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[Xen-devel] Re: [RFC, PATCH 5/24] i386 Vmi code patching

Zachary Amsden wrote:
Chris Wright wrote:

Strongly agreed.  The strict ABI requirements put forth here are not
in-line with Linux, IMO.  I think source compatibility is the limit of
reasonable, and any ROM code be in-tree if something like this were to
be viable upstream.

The idea of in-tree ROM code doesn't make sense. The entire point of this layer of code is that it is modular, and specific to the hypervisor, not the kernel. Once you lift the shroud and combine the two layers, you have lost all of the benefit that it was supposed to provide.

To elaborate a bit more, the "ROM" layer is "published" by the hypervisor. This layer of abstraction will let you take a VMI-compiled kernel and run it efficiently on any hypervisor that exports a VMI interface - even one that you didn't know about (or didn't exist) when you compiled your kernel.

If the ROM part is compiled into the code, then you have to compile in support for the specific hypervisor(s) you want to run on. It might be reasonable for this code to be in a lodable kernel module, rather than a device ROM per se, but you still want that kernel module to be provided by the hypervisor.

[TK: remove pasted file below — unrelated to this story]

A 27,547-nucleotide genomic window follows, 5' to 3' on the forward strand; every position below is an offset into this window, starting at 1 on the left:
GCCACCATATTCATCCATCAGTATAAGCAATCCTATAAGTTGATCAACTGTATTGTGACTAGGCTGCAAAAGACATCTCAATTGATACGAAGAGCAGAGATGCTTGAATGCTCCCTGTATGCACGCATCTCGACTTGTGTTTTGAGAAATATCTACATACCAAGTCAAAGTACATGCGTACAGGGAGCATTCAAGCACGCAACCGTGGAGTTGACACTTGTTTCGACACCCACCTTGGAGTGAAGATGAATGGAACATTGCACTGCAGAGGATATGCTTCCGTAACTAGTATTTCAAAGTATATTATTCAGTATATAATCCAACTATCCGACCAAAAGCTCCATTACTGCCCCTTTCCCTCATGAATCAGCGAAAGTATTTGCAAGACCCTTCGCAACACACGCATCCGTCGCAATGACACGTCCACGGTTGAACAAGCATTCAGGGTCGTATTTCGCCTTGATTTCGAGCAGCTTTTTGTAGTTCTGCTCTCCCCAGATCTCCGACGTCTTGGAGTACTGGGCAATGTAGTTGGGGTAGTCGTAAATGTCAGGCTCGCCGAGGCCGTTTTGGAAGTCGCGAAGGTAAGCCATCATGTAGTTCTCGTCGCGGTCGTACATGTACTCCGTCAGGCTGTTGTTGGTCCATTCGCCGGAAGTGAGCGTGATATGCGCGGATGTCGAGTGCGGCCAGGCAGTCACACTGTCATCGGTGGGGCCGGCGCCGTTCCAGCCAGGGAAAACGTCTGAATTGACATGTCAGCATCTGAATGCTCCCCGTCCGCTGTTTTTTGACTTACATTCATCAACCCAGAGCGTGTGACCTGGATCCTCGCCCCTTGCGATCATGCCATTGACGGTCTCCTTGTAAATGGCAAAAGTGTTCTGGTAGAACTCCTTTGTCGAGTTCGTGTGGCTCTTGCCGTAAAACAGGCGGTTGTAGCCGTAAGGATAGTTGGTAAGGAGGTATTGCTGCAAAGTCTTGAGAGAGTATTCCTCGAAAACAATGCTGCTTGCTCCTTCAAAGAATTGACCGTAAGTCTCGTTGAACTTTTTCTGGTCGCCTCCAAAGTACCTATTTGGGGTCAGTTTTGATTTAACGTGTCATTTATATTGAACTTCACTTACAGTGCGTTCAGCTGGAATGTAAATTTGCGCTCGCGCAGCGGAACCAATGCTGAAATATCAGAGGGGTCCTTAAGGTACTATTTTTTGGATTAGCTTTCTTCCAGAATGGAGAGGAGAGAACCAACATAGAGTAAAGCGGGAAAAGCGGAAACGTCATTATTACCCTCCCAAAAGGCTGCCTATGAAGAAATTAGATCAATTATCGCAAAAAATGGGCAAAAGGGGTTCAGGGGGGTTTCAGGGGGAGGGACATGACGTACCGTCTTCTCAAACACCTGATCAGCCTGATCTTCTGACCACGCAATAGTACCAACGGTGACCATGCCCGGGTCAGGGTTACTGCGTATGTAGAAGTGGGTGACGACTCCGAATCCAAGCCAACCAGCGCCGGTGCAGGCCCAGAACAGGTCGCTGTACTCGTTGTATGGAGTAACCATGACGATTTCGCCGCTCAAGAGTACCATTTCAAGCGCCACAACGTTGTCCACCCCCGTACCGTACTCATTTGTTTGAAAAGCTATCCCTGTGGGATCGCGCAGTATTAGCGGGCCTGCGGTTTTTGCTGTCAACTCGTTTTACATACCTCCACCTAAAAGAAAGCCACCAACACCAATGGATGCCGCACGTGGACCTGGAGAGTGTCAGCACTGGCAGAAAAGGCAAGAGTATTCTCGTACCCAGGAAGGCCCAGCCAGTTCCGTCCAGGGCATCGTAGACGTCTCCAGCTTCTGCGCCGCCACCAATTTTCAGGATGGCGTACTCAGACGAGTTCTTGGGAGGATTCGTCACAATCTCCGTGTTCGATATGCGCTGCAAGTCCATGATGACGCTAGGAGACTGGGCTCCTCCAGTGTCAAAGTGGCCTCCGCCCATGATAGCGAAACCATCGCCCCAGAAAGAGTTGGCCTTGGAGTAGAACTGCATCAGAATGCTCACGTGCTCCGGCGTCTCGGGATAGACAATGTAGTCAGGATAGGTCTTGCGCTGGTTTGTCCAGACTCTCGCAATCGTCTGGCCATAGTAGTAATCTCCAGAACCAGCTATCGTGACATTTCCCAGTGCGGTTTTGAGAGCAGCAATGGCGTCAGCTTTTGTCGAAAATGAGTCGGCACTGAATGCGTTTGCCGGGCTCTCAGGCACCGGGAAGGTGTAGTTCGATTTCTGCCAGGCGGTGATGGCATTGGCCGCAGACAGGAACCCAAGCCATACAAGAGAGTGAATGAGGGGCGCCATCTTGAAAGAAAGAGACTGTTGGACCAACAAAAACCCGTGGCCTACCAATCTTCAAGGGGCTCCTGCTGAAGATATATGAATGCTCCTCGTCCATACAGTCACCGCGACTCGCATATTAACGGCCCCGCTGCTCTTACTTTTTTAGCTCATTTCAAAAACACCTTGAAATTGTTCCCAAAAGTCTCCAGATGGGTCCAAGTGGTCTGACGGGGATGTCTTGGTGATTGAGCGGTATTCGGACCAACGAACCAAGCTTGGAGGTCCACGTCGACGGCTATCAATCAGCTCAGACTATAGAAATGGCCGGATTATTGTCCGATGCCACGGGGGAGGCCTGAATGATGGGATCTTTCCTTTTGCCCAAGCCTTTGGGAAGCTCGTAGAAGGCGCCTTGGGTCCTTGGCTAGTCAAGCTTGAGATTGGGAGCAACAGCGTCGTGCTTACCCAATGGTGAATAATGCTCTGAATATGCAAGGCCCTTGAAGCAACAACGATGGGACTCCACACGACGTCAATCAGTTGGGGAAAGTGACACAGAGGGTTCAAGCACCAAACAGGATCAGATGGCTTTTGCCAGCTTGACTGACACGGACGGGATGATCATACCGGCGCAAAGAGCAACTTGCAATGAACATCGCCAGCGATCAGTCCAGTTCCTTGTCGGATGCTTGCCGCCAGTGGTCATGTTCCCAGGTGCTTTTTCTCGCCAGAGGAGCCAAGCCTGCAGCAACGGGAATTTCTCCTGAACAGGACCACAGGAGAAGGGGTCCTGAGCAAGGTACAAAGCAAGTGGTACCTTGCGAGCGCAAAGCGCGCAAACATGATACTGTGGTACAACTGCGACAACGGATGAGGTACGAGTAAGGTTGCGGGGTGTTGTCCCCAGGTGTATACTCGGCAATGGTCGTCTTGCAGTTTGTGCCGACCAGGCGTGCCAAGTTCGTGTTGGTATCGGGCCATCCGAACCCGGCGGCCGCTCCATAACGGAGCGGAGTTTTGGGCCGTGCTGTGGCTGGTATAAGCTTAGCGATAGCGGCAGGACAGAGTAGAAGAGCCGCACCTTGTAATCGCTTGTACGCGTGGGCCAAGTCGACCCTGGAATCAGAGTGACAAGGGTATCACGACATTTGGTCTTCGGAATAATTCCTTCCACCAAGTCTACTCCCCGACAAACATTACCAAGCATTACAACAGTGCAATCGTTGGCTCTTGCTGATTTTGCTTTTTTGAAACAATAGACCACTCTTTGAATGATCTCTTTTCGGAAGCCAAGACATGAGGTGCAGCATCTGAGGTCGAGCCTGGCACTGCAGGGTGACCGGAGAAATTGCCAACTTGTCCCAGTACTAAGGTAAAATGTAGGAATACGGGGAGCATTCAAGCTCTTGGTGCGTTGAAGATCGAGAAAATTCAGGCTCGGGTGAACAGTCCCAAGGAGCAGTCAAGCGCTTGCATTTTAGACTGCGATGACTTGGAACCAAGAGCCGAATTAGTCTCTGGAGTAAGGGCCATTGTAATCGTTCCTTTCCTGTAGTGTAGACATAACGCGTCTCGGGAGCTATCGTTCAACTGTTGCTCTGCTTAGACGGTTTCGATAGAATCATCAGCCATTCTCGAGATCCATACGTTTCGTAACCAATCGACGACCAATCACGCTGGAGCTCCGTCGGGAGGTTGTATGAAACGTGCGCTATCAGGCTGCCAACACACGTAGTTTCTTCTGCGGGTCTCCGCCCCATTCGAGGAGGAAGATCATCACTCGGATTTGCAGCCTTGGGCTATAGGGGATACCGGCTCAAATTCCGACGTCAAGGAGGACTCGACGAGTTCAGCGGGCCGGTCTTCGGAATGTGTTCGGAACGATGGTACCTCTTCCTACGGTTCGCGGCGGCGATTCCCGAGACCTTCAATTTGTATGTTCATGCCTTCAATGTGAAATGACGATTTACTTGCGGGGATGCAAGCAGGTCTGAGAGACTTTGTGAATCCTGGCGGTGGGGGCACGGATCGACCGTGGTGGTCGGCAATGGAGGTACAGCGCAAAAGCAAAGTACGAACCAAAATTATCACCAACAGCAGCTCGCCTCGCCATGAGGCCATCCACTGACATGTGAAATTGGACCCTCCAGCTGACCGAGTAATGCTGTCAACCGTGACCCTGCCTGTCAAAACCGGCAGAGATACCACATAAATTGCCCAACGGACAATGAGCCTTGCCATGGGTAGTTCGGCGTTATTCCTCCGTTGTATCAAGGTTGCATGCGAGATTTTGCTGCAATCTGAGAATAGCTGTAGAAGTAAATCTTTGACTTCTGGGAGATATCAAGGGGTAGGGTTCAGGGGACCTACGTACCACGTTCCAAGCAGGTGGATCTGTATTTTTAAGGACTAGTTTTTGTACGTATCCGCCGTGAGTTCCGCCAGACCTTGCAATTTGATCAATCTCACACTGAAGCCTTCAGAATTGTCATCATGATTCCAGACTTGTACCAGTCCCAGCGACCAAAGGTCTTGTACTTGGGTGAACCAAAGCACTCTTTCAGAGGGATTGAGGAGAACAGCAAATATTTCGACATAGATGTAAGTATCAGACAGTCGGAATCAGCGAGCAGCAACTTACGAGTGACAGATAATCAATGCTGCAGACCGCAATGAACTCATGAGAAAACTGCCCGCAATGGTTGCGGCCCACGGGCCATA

Suppose someone implements a ROM layer for UML, or QEMU, or even for Microsoft's hypervisor. Having the ROM published by the hypervisor now lets you run your kernel on that new hypervisor without recompiling. While this might not be much of a benefit for an individual developer who downloads and compiles his own kernel, this is a huge win for people who distribute binary kernels, or large IT organizations that may have large heterogenous virtual machine farms to maintain.

Going forward, having the ROM layer published by the hypervisor gives the hypervisor more flexibility than having the code statically compiled into the kernel. Consider when hardware virtualization becomes more prevalent. Perhaps there are places where today hypercalls make sense, but with hardware virtualization, you'd rather have the hardware just take care of it. CPUID is the only example I can come up with at the moment, but there are certainly others. VMI lets the hypervisor decide that it doesn't actually need to replace the CPUID instruction with a hypercall. The important factor here is that only the hypervisor, not the kernel, knows about these performance tradeoffs. Or maybe in the next version of Xen, it's possible to use sysenter rather than an interrupt instruction to do hypercalls. If the hypervisor publishes this code, even older kernels can transparently take advantage of faster ways of doing certain things.


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